He wouldn't be arrested, they don't have to do that in America anymore - they "detain" you.
Citation needed. Never heard of a single instance of such thing happening in my 40 years of living in the USA.
Ever hear of this guy who spent years in jail being tortured before facing charges? He is even a U.S. citizen -- Julian Assange is not.
Not sure if "campus police" qualify for that however.
Depends on the university, specifically, if they are private or public. At Cleveland State University, campus police are government agents that carry the full force of law (and unlike some jurisdictions these are good guys looking out for people and not jack-boot thugs). They can pull you over and write tickets, student or not, as long as you are in their 22 or so block area. They can arrest you for peeing in the Engineering building, and you will spend the night in a pound-me-in-the-ass county jail run by Cleveland Police (who really don't fuck around, they police the ghetto).
And some campus police out in the country have to deal with stuff like "dropped my donut, have to grab another."
The kernel's bug database shows almost 2500 open bugs right now.
All projects slowly accumulate those hard-to-fix bugs, or the "maybe later" bugs, or the "not interesting right now", bugs. Periodically every project needs to have that cruft cleaned up.
In my experience, many of those are esoteric bugs that affect one or two people in weird situations, perhaps with a custom kernel patch applied (i.e. method works correctly unless you mod calling code to pass an otherwise invalid parameter). I wonder what the breakdown is between bug types and severity.
Spending two months fixing those bugs might be a minor annoyance to some of the kernel maintainers but would be a godsend to people who have been waiting a very long time for low priority and low interest kernel bug fixes.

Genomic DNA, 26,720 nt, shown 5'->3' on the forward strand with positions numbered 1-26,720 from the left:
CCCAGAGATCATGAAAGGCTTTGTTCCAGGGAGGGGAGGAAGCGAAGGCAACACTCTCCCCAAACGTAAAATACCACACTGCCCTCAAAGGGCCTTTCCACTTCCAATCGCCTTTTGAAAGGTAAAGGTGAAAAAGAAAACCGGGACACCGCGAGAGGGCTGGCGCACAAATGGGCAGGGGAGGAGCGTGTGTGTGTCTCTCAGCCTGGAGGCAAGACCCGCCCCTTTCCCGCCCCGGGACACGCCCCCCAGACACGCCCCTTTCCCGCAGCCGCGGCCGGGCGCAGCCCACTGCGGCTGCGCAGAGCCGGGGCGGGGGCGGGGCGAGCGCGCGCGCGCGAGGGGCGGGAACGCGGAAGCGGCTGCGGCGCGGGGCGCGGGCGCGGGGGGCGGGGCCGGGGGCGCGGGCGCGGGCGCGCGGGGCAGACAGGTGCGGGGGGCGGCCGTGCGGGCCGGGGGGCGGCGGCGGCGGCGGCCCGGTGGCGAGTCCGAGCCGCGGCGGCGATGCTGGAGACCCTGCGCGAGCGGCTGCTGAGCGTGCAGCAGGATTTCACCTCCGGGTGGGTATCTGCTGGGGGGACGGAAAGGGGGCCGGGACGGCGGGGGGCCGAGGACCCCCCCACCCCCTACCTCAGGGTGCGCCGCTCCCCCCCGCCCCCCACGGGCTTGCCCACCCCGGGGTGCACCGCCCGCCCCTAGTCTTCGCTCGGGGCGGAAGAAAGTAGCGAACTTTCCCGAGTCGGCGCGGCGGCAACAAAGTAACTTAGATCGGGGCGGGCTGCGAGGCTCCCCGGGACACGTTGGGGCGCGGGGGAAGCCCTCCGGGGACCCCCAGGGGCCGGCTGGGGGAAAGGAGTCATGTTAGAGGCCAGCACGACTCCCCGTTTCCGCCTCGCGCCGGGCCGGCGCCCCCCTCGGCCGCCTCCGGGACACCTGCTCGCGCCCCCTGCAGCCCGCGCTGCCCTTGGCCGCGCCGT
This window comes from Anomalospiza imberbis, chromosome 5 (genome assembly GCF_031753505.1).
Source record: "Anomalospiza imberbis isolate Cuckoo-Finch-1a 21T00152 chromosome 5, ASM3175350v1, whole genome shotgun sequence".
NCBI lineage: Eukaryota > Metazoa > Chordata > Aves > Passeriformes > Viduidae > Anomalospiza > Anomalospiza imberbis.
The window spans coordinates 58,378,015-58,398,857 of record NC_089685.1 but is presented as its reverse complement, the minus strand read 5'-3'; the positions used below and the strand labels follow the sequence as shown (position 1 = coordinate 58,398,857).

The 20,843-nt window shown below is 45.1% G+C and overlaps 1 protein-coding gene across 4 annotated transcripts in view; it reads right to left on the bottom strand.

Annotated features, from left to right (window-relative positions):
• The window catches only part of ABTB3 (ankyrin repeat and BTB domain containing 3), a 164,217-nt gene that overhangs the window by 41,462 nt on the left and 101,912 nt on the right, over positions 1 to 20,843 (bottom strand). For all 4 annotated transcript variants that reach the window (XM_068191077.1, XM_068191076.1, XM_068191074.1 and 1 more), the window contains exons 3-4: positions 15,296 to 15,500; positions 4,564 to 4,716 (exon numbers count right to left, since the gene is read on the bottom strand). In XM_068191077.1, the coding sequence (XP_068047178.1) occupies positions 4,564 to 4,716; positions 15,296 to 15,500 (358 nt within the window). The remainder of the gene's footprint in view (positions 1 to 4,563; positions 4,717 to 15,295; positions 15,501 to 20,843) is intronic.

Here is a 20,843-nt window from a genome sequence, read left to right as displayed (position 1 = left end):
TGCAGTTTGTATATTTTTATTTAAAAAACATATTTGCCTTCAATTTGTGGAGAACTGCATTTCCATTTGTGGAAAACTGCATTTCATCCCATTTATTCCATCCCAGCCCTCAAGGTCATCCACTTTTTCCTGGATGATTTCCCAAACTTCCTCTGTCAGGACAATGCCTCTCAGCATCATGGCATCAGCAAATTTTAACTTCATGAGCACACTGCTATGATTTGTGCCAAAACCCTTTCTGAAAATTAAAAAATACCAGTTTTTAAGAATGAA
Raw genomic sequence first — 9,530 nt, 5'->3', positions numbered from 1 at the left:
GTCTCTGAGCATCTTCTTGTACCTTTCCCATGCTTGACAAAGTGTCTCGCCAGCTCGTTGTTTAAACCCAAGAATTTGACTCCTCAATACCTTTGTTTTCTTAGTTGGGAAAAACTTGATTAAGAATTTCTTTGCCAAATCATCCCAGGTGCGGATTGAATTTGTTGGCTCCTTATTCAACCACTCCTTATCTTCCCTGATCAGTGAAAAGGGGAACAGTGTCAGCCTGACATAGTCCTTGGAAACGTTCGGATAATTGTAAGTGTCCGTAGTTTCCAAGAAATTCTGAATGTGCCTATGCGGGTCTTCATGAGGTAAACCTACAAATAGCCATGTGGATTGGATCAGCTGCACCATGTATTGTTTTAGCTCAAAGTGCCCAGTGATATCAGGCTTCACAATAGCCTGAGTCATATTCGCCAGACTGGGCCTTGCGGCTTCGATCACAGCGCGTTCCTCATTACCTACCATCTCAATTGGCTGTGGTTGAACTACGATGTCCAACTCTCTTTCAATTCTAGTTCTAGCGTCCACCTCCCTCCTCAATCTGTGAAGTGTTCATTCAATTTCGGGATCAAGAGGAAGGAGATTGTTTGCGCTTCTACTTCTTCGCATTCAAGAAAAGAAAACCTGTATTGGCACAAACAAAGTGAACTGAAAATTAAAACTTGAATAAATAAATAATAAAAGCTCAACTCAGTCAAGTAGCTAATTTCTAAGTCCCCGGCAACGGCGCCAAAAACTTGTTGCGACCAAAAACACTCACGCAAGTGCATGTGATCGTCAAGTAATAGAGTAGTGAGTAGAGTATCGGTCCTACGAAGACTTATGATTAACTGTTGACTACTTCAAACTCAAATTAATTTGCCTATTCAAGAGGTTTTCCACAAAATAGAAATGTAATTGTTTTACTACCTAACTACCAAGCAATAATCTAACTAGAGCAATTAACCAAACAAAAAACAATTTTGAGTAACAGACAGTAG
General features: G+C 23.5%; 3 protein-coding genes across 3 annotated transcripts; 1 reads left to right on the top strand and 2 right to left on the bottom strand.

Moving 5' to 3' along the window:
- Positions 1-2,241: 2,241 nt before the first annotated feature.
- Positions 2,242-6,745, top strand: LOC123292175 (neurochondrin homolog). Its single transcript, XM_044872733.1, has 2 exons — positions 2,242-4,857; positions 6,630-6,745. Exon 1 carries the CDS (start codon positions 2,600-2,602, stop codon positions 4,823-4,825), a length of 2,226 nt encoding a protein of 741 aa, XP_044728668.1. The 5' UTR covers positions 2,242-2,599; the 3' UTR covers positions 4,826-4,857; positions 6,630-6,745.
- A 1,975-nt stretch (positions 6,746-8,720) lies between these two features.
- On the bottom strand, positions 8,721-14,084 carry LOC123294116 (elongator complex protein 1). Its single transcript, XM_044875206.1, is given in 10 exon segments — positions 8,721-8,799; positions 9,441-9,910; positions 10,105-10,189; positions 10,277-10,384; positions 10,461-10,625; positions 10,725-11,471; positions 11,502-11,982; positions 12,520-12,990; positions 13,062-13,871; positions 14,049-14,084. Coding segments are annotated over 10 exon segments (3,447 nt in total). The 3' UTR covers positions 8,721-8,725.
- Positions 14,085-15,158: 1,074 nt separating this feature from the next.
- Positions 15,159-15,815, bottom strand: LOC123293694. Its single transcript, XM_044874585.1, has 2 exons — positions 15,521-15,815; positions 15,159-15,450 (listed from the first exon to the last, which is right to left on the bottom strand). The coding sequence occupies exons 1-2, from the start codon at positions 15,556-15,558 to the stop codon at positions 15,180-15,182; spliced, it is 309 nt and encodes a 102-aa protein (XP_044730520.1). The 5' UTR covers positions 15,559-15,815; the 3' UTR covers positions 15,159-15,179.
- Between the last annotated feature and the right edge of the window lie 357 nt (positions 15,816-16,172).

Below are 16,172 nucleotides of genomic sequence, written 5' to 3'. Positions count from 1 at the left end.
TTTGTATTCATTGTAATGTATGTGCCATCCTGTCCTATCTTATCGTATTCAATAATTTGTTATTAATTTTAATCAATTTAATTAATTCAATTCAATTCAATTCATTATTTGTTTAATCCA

I agree, somtimes it is good to clean up even the low priority bugs which impact a small number of total use cases, but could be huge: imagine if there were some "minor" bugs which impact embedded devices such as cable routers. For my home file server the bug is nothing, but could cause a security nightmare for someone who runs custom router software. Linux is too useful in too many places to ignore this many bug reports.
In Virginia, speed over 90mph is automatically classified as reckless driving (and the punishment can exceed the punishment for DUI). I don't know if any of the states he did go through have similar laws.
In Ohio, 20 over the posted limit is reckless driving, but it is up to the police officer. My last speeding ticket was 48 in a 25. While I received two points, I was not cited for reckless driving. My last ticket was "failure to control" because I hydroplaned and totaled my car, traveling 55 in a 70 in heavy rain. It also incurred two points, but was not reckless driving. Typically in Ohio, cops give reckless driving citations in conjunction with something like a DUI, running from police, hitting a pedestrian or stationary object, or a judge may tack on the charge if the law allows it and the officer did not already cite it.
I understand that, but suppose an average person driving is an average car down the highway at highway speeds. Imagine two scenarios. One, that average driver is hit by someone traveling 10-15 MPH faster. Two, that same average driver is hit by someone traveling 50 MPH faster. Let's speculate. Both vehicles will suffer some kind of adverse effects (e.g., tire damage, suspension, drivers position causing incorrect input, drivers reacting incorrectly and creating incorrect input) on their attitudes. Losing attitude control at highway speeds is almost always catastrophic. Either way, the drivers are fucked. On the bright, the higher speed collision is more likely to result in death rather than agonizing and debilitating disfigurement.
I learned this physics lesson quite well when I hyrdroplaned at 55 MPH in July 2013 and hit the leading edge of a guardrail rear first. Thankfully the impact pushed me INTO my seat, and I was alone in the car (an hour earlier I had my children with me). The sheer force of spinning and rapidly decelerating knocked me the fuck out. I remember a loud "metal grinding" sound that was my rear bumper folding up and demolishing 20 feet of guardrail, and I remember spinning. Then I woke up at the bottom of a ditch.
Ever since I have been more careful (not not a pussy) while driving in the rain. I measure my tires' tread depth on a regular basis. That is one experience I never want to repeat again. And that was at 55 MPH (in a 70 zone). If I were hit by an assclown going twice my speed even on dry pavement? That is four times the force. Four times the pain, four times the brain scrambling in a spin. I may write software for a living, but I respect physics.